Format

Send to

Choose Destination
Am J Prev Med. 2016 Nov;51(5):752-761. doi: 10.1016/j.amepre.2016.07.004. Epub 2016 Aug 10.

Measuring Preventive Care Delivery: Comparing Rates Across Three Data Sources.

Author information

1
Department of Family Medicine, Oregon Health & Science University, Portland, Oregon. Electronic address: bailstef@ohsu.edu.
2
Department of Family Medicine, Oregon Health & Science University, Portland, Oregon.
3
Department of Family Medicine, Oregon Health & Science University, Portland, Oregon; Department of Public Health and Preventive Medicine, Division of Biostatistics, Oregon Health & Science University, Portland, Oregon.
4
OCHIN, Inc., Portland, Oregon.
5
Department of Family Medicine, Oregon Health & Science University, Portland, Oregon; OCHIN, Inc., Portland, Oregon.
6
OCHIN, Inc., Portland, Oregon; Kaiser Permanente Northwest Center for Health Research, Portland, Oregon.

Abstract

INTRODUCTION:

Preventive care delivery is an important quality outcome, and electronic data reports are being used increasingly to track these services. It is highly informative when electronic data sources are compared to information manually extracted from medical charts to assess validity and completeness.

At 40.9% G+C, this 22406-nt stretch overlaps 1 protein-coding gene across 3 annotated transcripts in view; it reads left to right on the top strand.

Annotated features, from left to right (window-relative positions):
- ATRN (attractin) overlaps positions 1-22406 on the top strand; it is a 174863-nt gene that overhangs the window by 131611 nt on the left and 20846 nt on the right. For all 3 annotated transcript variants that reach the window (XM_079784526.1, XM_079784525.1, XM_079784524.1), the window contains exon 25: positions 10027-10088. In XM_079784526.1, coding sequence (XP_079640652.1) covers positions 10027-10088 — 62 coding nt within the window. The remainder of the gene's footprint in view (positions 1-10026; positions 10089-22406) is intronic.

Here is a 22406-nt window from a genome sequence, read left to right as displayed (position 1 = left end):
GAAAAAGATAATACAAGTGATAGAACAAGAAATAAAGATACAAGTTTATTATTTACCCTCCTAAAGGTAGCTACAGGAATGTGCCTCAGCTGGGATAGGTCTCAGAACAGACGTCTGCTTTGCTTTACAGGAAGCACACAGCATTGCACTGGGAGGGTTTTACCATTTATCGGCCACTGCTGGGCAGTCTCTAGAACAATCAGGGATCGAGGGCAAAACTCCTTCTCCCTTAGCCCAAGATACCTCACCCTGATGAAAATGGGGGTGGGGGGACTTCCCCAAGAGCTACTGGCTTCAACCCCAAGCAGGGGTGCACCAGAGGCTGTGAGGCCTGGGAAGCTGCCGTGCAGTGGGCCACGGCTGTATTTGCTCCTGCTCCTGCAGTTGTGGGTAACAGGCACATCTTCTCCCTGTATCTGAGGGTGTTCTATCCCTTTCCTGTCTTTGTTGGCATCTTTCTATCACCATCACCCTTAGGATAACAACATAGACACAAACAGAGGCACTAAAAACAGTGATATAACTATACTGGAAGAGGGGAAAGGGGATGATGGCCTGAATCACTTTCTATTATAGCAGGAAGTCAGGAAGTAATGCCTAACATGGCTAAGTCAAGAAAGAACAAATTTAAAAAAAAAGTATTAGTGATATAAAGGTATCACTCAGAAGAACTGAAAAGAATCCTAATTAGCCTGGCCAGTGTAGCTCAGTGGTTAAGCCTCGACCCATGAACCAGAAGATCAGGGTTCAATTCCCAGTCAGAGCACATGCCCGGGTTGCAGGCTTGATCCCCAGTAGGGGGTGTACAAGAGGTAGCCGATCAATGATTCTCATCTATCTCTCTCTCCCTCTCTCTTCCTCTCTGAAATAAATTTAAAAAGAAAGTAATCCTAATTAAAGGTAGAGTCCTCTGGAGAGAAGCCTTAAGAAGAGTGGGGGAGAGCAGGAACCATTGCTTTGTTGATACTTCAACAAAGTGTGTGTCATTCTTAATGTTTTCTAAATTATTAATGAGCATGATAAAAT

METHODS:

This cross-sectional study used a random sample of Medicaid-insured patients seen at 43 community health centers in 2011 to calculate standard measures of correspondence between manual chart review and two automated sources (electronic health records [EHRs] and Medicaid claims), comparing documentation of orders for and receipt of ten preventive services (n=150 patients/service). Data were analyzed in 2015.

RESULTS:

Using manual chart review as the gold standard, automated EHR extraction showed near-perfect to perfect agreement (κ=0.96-1.0) for services received within the primary care setting (e.g., BMI, blood pressure). Receipt of breast and colorectal cancer screenings, services commonly referred out, showed moderate (κ=0.42) to substantial (κ=0.62) agreement, respectively. Automated EHR extraction showed near-perfect agreement (κ=0.83-0.97) for documentation of ordered services. Medicaid claims showed near-perfect agreement (κ=0.87) for hyperlipidemia and diabetes screening, and substantial agreement (κ=0.67-0.80) for receipt of breast, cervical, and colorectal cancer screenings, and influenza vaccination. Claims showed moderate agreement (κ=0.59) for chlamydia screening receipt. Medicaid claims did not capture ordered or unbilled services.

CONCLUSIONS:

Findings suggest that automated EHR and claims data provide valid sources for measuring receipt of most preventive services; however, ordered and unbilled services were primarily captured via EHR data and completed referrals were more often documented in claims data.

TRIAL REGISTRATION:

ClinicalTrials.gov NCT02355132.

PMID:
27522472
PMCID:
PMC5067199
DOI:
10.1016/j.amepre.2016.07.004
[Indexed for MEDLINE]
Free PMC Article

Supplemental Content

Full text links

Icon for Elsevier Science Icon for PubMed Central
Loading ...
Support Center